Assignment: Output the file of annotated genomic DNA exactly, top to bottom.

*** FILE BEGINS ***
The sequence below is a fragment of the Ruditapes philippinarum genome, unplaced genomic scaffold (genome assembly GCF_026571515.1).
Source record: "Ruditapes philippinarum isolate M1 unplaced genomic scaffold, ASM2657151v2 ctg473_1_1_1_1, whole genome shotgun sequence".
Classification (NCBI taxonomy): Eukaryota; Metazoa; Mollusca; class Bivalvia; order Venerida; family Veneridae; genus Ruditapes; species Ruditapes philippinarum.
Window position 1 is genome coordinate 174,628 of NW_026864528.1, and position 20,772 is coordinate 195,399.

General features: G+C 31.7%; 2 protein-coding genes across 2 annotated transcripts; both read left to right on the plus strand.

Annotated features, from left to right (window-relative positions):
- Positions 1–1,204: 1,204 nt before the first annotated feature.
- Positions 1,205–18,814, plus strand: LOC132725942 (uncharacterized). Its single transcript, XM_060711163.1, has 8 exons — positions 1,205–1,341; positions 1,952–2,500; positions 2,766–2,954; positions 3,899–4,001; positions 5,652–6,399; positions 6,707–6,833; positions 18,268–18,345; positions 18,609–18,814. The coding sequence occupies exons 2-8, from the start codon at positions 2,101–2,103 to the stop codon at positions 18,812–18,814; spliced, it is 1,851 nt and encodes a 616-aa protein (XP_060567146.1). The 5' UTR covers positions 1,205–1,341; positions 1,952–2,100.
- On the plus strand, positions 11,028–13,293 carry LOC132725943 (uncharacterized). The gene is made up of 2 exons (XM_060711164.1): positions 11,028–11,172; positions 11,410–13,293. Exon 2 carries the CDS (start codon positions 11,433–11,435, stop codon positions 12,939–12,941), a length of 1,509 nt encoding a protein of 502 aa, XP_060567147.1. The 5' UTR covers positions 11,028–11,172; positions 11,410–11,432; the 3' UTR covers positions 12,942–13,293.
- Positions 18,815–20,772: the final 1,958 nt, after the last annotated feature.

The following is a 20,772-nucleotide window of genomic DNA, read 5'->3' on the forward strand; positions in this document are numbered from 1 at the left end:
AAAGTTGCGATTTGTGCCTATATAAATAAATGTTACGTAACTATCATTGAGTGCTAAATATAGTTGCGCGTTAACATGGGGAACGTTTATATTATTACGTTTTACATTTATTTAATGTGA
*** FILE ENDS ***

The sequence below is a fragment of the Ruditapes philippinarum genome, unplaced genomic scaffold (genome assembly GCF_026571515.1).
Source record: "Ruditapes philippinarum isolate M1 unplaced genomic scaffold, ASM2657151v2 ctg473_1_1_1_1, whole genome shotgun sequence".
Classification (NCBI taxonomy): Eukaryota; Metazoa; Mollusca; class Bivalvia; order Venerida; family Veneridae; genus Ruditapes; species Ruditapes philippinarum.
Window position 1 is genome coordinate 174,628 of NW_026864528.1, and position 20,772 is coordinate 195,399.

General features: G+C 31.7%; 2 protein-coding genes across 2 annotated transcripts; both read left to right on the plus strand.

Annotated features, from left to right (window-relative positions):
- Positions 1–1,204: 1,204 nt before the first annotated feature.
- Positions 1,205–18,814, plus strand: LOC132725942 (uncharacterized). Its single transcript, XM_060711163.1, has 8 exons — positions 1,205–1,341; positions 1,952–2,500; positions 2,766–2,954; positions 3,899–4,001; positions 5,652–6,399; positions 6,707–6,833; positions 18,268–18,345; positions 18,609–18,814. The coding sequence occupies exons 2-8, from the start codon at positions 2,101–2,103 to the stop codon at positions 18,812–18,814; spliced, it is 1,851 nt and encodes a 616-aa protein (XP_060567146.1). The 5' UTR covers positions 1,205–1,341; positions 1,952–2,100.
- On the plus strand, positions 11,028–13,293 carry LOC132725943 (uncharacterized). The gene is made up of 2 exons (XM_060711164.1): positions 11,028–11,172; positions 11,410–13,293. Exon 2 carries the CDS (start codon positions 11,433–11,435, stop codon positions 12,939–12,941), a length of 1,509 nt encoding a protein of 502 aa, XP_060567147.1. The 5' UTR covers positions 11,028–11,172; positions 11,410–11,432; the 3' UTR covers positions 12,942–13,293.
- Positions 18,815–20,772: the final 1,958 nt, after the last annotated feature.

The following is a 20,772-nucleotide window of genomic DNA, read 5'->3' on the forward strand; positions in this document are numbered from 1 at the left end:
AAAGTTGCGATTTGTGCCTATATAAATAAATGTTACGTAACTATCATTGAGTGCTAAATATAGTTGCGCGTTAACATGGGGAACGTTTATATTATTACGTTTTACATTTATTTAATGTGA